Reading the most recent The State of Australian Startup Funding Report is a bit like Groundhog Day. It’s certainly not the artwork, which is delightfully unique! And it’s not that there was a market downturn affecting funding, which is disappointing but not the exact same news that we hear every year. The bit that’s on repeat is that the amount of total funding going to female-founded startups continues to be outrageously and infuriatingly low. The dial simply has not shifted, and “achieving funding equality remains a distant goal.”

Here we are again. Sigh.

As the Startup Funding Report highlights, in 2023, Australian startups founded by women secured just 4% of the $3.5 billion in funding. All-male teams continued to dominate, receiving 62% of the 413 investment deals, while all-female teams got 12%, and those with at least one female founder received 26%.

For a range of well-documented social, economic, historic and/or cultural reasons, women are also less likely to be the founder of a startup. However, the stark gender gap in Australian startup funding, and that it has not significantly shifted (and has in fact worsened), is staggering.

What about Women in Climate Tech? (There’s good news!)

When we zoom into the climate tech ecosystem through our own 2023 Australian Climate Tech Industry Report, there is some good news.

In terms of representation, across the 228 companies surveyed, female founder representation increased by 5% in the 12 months prior, almost 60% of climate tech companies had at least one female executive, 44% of companies have at least one female founder and 13% were solely female-founded. For context, according to a recent SBE/Deloitte report, 22% of all startups (not just climate tech tech) were founded by women.

There was also some positive news when it came to funding for female founders in climate tech. Of the surveyed companies, some 57% of the capital raised in the previous 12 months was by companies with at least one female founder ($315M). However, this figure was higher than anticipated because one female-founded company successfully raised a very large round.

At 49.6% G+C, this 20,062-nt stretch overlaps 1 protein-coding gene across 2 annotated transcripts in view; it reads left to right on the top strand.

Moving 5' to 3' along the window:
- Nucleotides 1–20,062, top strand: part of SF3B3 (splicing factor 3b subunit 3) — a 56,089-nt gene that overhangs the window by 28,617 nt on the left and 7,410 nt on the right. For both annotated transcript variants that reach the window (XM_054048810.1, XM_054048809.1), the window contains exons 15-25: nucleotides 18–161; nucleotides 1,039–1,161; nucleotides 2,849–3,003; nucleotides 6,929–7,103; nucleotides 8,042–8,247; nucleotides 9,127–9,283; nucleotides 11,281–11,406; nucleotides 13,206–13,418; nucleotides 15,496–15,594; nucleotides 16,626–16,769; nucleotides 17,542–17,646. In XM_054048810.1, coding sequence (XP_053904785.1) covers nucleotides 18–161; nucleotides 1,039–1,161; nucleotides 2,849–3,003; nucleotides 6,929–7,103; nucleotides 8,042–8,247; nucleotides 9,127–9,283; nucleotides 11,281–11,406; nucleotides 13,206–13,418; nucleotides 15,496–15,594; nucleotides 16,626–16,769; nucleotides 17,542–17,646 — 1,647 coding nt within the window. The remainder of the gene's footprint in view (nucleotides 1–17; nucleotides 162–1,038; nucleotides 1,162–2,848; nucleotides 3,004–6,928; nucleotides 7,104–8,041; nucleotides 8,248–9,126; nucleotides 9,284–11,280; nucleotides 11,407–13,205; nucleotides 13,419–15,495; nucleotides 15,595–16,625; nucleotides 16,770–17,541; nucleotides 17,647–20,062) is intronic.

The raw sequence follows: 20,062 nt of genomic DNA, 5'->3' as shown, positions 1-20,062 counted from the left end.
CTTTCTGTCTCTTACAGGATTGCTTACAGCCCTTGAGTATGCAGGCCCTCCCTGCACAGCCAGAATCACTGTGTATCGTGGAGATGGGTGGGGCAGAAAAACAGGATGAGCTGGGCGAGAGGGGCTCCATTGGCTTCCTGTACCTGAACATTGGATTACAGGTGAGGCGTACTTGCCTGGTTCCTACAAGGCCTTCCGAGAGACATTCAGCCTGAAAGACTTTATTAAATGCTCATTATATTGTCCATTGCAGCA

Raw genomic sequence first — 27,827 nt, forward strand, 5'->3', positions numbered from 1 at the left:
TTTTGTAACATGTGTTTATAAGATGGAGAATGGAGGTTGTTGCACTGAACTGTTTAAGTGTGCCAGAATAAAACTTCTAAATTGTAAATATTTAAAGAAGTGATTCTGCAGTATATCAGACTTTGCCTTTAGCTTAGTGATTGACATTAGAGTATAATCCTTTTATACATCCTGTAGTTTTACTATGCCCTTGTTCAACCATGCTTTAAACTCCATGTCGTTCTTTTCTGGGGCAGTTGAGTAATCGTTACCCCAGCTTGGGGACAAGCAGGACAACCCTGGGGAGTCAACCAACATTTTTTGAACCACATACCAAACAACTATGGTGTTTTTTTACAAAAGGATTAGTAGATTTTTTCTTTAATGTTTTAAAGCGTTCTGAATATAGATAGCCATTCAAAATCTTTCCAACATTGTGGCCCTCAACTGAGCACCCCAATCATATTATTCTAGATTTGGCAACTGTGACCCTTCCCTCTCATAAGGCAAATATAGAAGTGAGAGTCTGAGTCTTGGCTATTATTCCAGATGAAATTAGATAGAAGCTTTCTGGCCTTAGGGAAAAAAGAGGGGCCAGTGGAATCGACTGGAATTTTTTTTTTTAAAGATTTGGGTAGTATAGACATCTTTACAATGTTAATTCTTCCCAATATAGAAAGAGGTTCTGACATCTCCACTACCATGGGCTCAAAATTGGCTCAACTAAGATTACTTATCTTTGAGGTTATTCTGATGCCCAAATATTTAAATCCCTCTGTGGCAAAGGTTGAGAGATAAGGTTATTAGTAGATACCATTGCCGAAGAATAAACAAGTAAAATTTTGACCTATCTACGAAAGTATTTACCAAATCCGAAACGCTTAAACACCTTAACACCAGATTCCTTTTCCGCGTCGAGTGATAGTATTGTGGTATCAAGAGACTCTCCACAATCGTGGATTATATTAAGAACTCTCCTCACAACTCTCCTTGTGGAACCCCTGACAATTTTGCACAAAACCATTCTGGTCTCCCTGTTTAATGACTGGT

The results were similar when it came to surveyed companies who have raised international capital to date. We should highlight again that this data is reflective of the 228 companies surveyed only.

So, why does this matter? Other than there being a moral imperative, we know that climate change impacts women differently to men, often more adversely. We also know that other underrepresented or minority groups are also more likely to be detrimentally affected by climate change, and that diversity cannot simply be measured by the number of women founders in the ecosystem. People of colour, gender diverse and First Nations representation is essential. We need more diversity in every way to truly improve global climate and societal outcomes.

Is there any other good news?

Yes! We have so many incredible women founders of climate tech companies in the Climate Salad community. So many in fact that we put them into one handy directory! View our Women in Climate Tech Founders here.

You can also find out more about some of our featured founders, including —

There are also a range of wonderful programs, accelerators and fellowships that support women in climate tech, STEM, business, investing, founding a company or to join a board. This is vital to reducing the barriers to entry at all levels.

There are also investors demanding change. Over 50 companies have pledged to openly share information about the number of female-led businesses they have assessed, evaluated, and financed. Spearheaded by Scale Investors, Alberts Investment, and Giant Leap, their objective is to enlist a minimum of 100 Australian firms in this initiative. Sharing this information publicly is a great start!

Regardless of next year’s International Women’s Day theme, we know that this message will need to be repeated. Loudly and clearly, by everybody: Count Her In: Invest in Women. Accelerate progress.

A note on language: We recognise that sex and gender are different and that neither are binary. Most of the resources mentioned in this article referred to “female-founded” companies or “female founders”, so we’ve continued to use those terms in reference to that material. In some instances, we’ve tried to broaden the scope to “women”. It’s not perfect, and we recognise that more research is needed in women-identifying founders of startups, including climate tech.

Mar 8, 2024

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